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Ukraine Reports Ammunition Shortage

Ukraine's President Volodymyr Zelenskiy welcomes European Commission President Ursula von der Leyen before a meeting, as Russia's attack on Ukraine continues, in Kyiv, Ukraine June 11, 2022.

A Ukrainian official said their army is running out of ammunition in its battles with Russian forces. In the Mykolaiv region near the frontline in the south of the country, the regional governor called for urgent international military assistance.

“Russia's army is more powerful, they have a lot of artillery and ammo. For now, this is a war of artillery... and we are out of ammo,” Vitaliy Kim said. “The help of Europe and America is very, very important.”

Ukraine is in talks with other countries about providing more weapons. Ukraine’s foreign minister, Dmytro Kuleba, said in a tweet Saturday he had spoken with his Polish counterpart, Zbigniew Rau, to discuss future deliveries of heavy weapons. Kuleba said the two also discussed placing another round of EU sanctions on Russia.

On the battlefield, fierce fighting continued in the Donbas region as Ukraine’s military launched several counterattacks in the Russian-occupied Kherson region in the south.

In the capital, Kyiv, European Commission President Ursula von der Leyen made a unannounced visit meeting with Ukraine’s president, Volodymyr Zelenskyy, to discuss the country’s restoration, and efforts toward European Union membership.

“I will take stock of the joint work needed for reconstruction and of the progress made by Ukraine on its European path,” she said in a Twitter post. The European Commission chief said her executive will soon finalize its opinion on whether Ukraine should be a candidate to join the EU.

“The discussions Saturday will enable us to finalize our assessment by the end of next week,” she told President Zelenskyy. Zelenskyy said Saturday his country would “definitely prevail in this war that Russia has started, speaking from an undisclosed location in Kyiv.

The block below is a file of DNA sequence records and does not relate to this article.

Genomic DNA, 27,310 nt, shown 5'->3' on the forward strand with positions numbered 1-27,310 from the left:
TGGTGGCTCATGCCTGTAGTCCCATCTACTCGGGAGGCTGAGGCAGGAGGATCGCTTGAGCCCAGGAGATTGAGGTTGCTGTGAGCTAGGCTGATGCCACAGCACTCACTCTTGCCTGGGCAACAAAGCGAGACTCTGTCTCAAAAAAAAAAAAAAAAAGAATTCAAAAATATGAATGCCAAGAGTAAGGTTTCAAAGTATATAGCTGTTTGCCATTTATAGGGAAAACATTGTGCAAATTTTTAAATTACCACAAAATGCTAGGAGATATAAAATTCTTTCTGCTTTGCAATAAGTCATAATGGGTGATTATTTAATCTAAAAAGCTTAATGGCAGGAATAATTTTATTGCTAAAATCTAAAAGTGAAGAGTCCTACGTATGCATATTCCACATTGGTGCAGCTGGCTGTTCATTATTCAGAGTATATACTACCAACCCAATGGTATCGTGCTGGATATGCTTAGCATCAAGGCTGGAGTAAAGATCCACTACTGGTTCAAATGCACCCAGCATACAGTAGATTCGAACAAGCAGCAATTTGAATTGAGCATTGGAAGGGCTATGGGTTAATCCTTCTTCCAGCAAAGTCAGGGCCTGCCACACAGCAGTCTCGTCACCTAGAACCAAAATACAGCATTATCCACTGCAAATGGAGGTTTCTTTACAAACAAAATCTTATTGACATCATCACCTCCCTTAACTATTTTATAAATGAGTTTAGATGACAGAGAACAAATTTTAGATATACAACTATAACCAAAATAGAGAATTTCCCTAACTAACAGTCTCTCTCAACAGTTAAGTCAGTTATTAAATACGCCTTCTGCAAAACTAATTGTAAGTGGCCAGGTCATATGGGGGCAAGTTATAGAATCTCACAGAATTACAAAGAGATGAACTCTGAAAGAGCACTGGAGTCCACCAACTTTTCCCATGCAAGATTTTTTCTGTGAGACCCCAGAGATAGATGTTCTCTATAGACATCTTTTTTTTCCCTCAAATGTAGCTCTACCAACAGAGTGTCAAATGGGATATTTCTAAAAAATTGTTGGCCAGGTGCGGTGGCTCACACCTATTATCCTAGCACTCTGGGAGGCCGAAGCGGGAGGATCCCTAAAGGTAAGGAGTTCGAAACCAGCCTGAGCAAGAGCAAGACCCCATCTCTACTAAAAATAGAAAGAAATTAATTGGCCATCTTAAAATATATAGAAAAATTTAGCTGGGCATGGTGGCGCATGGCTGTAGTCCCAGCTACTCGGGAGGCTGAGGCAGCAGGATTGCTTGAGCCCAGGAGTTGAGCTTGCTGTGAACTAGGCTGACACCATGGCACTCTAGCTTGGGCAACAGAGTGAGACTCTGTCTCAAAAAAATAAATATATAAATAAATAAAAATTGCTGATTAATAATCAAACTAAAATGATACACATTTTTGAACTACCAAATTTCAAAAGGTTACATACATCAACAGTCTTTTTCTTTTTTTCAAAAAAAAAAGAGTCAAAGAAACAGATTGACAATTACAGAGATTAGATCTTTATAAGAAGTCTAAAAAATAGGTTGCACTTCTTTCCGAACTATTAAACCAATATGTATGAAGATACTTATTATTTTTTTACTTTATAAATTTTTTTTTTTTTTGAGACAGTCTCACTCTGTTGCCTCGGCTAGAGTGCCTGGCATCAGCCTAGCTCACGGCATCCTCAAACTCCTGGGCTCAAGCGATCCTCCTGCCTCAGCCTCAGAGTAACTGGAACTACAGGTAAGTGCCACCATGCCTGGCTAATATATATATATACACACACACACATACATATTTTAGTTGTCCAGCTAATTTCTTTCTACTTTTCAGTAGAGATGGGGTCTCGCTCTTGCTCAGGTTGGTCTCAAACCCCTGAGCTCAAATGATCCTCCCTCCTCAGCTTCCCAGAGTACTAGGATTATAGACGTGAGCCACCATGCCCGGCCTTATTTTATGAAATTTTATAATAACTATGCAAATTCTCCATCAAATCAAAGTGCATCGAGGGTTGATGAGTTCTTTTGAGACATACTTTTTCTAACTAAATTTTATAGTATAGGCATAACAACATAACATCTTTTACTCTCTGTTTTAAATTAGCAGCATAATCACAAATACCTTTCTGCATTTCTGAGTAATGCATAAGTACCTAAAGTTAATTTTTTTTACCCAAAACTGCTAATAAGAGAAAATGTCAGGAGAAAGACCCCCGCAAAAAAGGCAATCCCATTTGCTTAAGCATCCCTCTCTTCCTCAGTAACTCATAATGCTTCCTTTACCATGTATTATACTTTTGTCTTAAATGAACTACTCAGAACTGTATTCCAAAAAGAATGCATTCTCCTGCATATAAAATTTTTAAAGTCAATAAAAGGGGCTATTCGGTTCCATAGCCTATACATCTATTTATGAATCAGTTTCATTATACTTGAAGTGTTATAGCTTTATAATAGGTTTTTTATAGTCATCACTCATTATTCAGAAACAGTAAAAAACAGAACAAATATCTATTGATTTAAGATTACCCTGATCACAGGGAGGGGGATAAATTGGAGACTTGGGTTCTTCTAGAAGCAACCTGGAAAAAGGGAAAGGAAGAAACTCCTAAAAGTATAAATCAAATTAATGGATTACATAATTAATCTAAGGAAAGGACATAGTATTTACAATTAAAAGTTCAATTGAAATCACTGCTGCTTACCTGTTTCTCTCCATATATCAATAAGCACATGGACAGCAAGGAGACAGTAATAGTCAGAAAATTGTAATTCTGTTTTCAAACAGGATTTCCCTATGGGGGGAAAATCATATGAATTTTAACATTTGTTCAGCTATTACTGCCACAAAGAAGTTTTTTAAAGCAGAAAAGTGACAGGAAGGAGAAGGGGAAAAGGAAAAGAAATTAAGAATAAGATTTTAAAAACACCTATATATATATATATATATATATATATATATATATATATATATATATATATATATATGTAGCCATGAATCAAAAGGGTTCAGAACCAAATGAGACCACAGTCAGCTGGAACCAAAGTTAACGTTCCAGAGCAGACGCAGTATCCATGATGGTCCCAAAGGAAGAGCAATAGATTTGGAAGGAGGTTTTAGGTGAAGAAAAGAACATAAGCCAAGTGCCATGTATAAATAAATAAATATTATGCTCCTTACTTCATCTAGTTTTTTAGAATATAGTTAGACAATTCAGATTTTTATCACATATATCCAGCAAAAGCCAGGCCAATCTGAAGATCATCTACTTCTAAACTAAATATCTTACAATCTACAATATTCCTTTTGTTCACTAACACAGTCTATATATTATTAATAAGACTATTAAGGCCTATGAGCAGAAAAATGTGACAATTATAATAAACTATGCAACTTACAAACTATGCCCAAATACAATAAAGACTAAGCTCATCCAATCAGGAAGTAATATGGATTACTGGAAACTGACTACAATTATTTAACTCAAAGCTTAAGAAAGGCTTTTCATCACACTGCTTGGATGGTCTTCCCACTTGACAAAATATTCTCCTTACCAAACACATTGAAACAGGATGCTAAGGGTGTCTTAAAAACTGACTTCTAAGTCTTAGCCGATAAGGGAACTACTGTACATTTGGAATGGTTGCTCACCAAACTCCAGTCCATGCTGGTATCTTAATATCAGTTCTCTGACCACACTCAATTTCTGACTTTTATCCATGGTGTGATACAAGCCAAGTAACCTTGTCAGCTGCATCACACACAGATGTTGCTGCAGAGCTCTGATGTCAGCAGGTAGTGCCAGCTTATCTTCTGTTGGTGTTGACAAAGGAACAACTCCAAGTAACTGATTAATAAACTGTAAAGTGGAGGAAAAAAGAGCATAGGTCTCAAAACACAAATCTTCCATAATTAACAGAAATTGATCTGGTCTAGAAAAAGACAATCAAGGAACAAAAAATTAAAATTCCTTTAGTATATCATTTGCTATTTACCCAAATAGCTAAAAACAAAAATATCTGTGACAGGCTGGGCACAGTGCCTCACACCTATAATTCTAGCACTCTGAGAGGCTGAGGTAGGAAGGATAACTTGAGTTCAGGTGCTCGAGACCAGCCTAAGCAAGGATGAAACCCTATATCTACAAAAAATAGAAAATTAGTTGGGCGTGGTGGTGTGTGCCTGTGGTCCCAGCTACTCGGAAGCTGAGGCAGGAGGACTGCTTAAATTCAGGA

In an address meant for delegates at the Shangri-La Dialogue Asia security summit being held in Singapore, Zelenskyy said Ukraine is struggling to continue supplying food due to the conflict and that some parts of the world are facing “an acute and severe food crisis and famine” because of the Russian blockade.

At the conference, the U.S. defense secretary called Saturday for more international support for Ukraine, saying Russia’s aggression had wider implications for national sovereignty and the global order. Lloyd Austin expressed concern the world might begin to turn its attention away from Russia’s war on Ukraine.

“It’s what happens when big powers decide that their imperial appetites matter more than the rights of their peaceful neighbors,” Austin said. “It’s a preview of a possible world of chaos and turmoil that none of us would want to live in,” Secretary Austin told the defense ministers at the Shangri-La Dialogue.

Ukrainian officials are increasingly worried support from the West will trail off as its allies suffer “war fatigue.”

They fear Russia could take advantage of that to pressure Ukraine into compromise, something Zelenskyy has resisted, saying Ukraine would pursue its own terms for peace.

“The fatigue is growing, people want some kind of outcome [that is beneficial] for themselves, and we want [another] outcome for ourselves,” he said.

“It is obvious that Russia is determined to wear down the West and is now building its strategy on the assumption that Western countries will get tired and gradually begin to change their militant rhetoric to a more accommodating one,” said Volodymyr Fesenko, political analyst with the Penta Center research group in an interview with The Associated Press.

Meanwhile, authorities in the Moscow-occupied city of Kherson in southern Ukraine handed out Russian passports to local residents Saturday for the first time, Russia's TASS reported. The state-run news agency said 23 Kherson residents received a Russian passport at a ceremony through a "simplified procedure" facilitated by a decree signed by Russian President Vladimir Putin in May.

"All our Kherson residents want to obtain a passport and [Russian] citizenship as soon as possible," the regional administration's pro-Moscow chief, Vladimir Saldo, was quoted as saying by TASS.

Some information for this report came from The Associated Press, Agence France-Presse and Reuters.